Drive/Structure 


Pull/Tree Process


We recognize two structure
alternatives, tree and network, and two drive alternatives, pull
and push. To find the flows in the operations of a process, the
structure of the process and the driver of the flows must be
specified. We first consider the pull/tree process. 

Pull/Tree
Process
Figure 1

The generic pull/tree process is illustrated
in Figure 1. For this structure the flow through each
operation goes to a unique following operation, while
each operation may have several input flows from other
operations. Product is withdrawn or pulled from the operation
with the greatest index, operation 5 for the example,
in the amount .
We usually assume that this amount is 1.
In addition to the final operation of the process, our
models also allow flow to be pulled from the other operations.
These flows represent intermediate products. In general,
we identify the amount pulled from the output of operation i as ,
the pull flow at operation i.
For tree structures we require that the operations be
indexed so that when flow passes from operation i to
operation j, i < j. The greatest
index is m. For the example m is 5.
For the pull tree we identify the proportion, ,
as the amount of the output of operation i required
for each unit of product passing through operation j.
The value of may
be any positive amount to represent a variety of manufacturing
situations. 

Tabular
Representation 

Figure 2

We use Fig. 2 as a numerical example.
Here we pull 1 from operation 5 and nothing from the
other operations.
For this illustration, we are assuming that 10% of the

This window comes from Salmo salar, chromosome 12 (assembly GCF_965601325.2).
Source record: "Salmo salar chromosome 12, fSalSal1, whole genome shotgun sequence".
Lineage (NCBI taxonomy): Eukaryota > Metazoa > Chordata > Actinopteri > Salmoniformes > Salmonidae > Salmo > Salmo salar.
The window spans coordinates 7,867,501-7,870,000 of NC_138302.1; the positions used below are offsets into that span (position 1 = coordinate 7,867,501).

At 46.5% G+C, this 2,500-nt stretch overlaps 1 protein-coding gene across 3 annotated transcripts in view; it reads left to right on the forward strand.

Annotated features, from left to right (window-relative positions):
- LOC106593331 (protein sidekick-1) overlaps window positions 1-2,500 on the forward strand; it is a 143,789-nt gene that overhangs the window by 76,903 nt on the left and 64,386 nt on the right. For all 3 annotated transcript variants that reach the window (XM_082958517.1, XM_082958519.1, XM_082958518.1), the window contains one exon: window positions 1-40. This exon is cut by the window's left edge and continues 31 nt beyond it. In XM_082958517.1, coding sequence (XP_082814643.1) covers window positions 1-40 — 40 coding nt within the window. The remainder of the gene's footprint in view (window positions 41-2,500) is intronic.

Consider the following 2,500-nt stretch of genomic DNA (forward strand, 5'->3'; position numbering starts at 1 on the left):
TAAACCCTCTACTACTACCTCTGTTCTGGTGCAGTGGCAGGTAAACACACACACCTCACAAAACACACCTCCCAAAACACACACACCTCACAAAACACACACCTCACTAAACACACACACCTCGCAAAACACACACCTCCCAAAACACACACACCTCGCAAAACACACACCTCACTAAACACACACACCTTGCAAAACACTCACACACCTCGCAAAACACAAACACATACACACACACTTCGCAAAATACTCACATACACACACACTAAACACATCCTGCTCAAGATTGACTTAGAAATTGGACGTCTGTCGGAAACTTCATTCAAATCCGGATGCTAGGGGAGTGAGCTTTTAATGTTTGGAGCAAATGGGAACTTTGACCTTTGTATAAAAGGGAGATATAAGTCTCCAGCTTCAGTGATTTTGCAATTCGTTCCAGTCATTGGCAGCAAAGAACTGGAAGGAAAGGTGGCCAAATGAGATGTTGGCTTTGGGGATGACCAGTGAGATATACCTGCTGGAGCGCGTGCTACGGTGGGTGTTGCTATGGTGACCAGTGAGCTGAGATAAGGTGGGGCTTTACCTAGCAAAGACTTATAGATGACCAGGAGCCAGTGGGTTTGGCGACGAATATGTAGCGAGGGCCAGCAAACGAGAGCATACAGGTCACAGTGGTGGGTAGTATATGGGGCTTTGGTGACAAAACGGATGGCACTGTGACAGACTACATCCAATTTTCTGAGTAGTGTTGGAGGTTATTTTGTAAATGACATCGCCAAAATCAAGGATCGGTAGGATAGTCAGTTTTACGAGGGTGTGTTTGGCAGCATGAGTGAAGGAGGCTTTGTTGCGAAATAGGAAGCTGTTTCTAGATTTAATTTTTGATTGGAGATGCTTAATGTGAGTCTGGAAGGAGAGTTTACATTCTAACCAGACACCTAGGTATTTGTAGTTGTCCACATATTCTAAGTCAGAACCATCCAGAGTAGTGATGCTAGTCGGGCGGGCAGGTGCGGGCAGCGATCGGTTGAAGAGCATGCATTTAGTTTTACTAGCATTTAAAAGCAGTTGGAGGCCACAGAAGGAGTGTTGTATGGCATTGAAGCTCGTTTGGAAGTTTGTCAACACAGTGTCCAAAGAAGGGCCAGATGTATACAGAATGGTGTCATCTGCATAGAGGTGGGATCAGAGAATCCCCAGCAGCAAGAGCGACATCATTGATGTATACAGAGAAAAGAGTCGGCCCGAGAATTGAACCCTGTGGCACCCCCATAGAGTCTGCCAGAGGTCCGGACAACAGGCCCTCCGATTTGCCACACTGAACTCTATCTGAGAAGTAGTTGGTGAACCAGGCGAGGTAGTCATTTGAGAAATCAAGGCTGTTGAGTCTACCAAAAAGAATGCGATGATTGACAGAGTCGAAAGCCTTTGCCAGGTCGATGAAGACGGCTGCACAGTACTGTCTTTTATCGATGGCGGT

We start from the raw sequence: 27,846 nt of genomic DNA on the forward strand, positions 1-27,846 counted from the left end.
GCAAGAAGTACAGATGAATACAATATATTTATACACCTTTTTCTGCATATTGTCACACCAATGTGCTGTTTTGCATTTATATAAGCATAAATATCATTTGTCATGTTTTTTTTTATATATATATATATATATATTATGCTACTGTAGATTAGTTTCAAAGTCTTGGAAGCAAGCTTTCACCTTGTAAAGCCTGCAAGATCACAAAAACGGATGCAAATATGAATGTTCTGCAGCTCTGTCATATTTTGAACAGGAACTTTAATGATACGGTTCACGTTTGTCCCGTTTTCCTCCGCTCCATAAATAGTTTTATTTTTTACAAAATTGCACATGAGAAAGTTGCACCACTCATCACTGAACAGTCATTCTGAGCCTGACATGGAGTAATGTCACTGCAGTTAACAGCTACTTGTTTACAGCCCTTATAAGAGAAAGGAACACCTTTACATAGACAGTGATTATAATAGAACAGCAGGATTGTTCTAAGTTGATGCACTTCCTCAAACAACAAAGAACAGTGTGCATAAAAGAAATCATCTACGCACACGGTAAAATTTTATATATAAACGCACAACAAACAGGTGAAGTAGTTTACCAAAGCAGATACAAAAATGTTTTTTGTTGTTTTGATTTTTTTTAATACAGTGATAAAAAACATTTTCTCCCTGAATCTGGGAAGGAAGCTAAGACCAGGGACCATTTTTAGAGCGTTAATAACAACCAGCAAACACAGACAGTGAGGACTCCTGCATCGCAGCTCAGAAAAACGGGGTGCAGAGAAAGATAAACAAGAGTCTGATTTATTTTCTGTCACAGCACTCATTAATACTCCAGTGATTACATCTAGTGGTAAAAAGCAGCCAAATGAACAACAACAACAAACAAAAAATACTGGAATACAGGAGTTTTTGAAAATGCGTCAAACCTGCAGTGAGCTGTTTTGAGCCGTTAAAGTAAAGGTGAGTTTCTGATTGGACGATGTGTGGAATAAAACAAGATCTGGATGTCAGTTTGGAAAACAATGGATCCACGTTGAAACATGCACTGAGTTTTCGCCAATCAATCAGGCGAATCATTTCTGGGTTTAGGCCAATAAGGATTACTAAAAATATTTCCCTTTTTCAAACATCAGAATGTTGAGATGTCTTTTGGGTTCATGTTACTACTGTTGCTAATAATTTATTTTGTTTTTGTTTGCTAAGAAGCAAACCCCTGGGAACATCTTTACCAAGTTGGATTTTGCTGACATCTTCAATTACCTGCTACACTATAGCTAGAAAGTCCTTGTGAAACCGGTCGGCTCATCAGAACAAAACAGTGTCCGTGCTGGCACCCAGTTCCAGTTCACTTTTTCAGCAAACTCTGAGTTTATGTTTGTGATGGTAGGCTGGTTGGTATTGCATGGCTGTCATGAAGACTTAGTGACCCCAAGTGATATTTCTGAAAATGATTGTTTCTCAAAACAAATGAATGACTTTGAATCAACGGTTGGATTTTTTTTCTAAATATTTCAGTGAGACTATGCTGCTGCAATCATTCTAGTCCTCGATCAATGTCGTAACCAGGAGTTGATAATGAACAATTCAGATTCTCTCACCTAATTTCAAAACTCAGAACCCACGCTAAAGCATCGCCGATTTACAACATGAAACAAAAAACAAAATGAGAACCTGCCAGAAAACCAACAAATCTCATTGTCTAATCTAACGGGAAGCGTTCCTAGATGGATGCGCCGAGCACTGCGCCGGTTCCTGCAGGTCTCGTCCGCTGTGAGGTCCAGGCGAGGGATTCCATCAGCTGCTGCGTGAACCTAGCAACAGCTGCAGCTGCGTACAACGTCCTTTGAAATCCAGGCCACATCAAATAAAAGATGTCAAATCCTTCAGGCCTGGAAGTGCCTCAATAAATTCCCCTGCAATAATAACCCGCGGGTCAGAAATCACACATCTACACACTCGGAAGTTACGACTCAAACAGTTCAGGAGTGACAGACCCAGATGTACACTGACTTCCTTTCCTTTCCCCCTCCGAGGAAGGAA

units passing through each operation are scrapped. We also
assume proportions of 0.5 for operations 1 through 4. This
means that operation 3 receives half of its input from
each of operations 1 and 2. Further, operation 5 receives
half of its input from each of operations 3 and 4. Units
are inserted into the operations with no predecessor operations
in the amounts required to fullfill the pulled demands. 


We represent the data
for the example pull tree with a twodimensional table as illustrated
below. Here we provide only the columns necessary to show the
tree structure and compute flows. Later we add other operational
data.
Name 
Index 
Next 
Pull
Out 
Scrap 
Group 
Proportion

Op.
1 
1 
3 
0 
0.1 
1 
0.5 
Op.
2 
2 
3 
0 
0.1 
1 
0.5 
Op.
3 
3 
5 
0 
0.1 
1 
0.5 
Op.
4 
4 
5 
0 
0.1 
1 
0.5 
Op.
5 
5 
0 
1 
0.1 
1 
1 
For the pull tree, an operation can send its output to no more
than one other operation, so the column labeled Next
is sufficient to describe the tree structure. The column labeled
Proportion gives the proportion of the input of the
nextoperation that is obtained from the operation. The number
(0.5) in the row for Op. 1, holds the value of .
For the pull tree structure we define the following notation.
We use i for the general operation index.

= the index of the operation following (or after) operation
i. This is the number in the Next column.

= the flow pulled from the output of operation i.

= the proportion of flow that is scrapped or removed at operation
i.

= the number of items grouped at operation i.

= the proportion of the input of operation
that is obtained from operation i.

= the time required for one unit to pass through operation
i. (not shown in the table)
We use the symbol a as the second subscript on
to indicate that it is the proportion of the input of the following
operation that must come from operation i. When an
operation has no following operation we assign the value 0 to
,
and
has no effect.
The Excel model created by the Process Flow addin
is shown below. The addin adds dummy operations 0 and 6. Indices
are automatically assigned by the addin, as indicated by the
green field. The Next column represents the tree structure
of Fig. 1. The Pull Out column shows 1 unit pulled
from operation 6. We have indicated arbitrary times in the Operation
Time column. The Scrap Rate, Group Factor
and Proportion columns are filled with the data specified
for the example. 


The columns
starting with J are computed using formulas inserted by the
addin. Our purpose in this section is to provide the derivation
of these formulas for the pull/tree process. 
Scrap and Flow Removed 

Scrap is material entering
an operation that is removed from the process. We call the associated
proportion, known as the scrap rate, .
There are many reasons for scrap. Perhaps the operation involves
cutting a pattern from a sheet of material. The material not used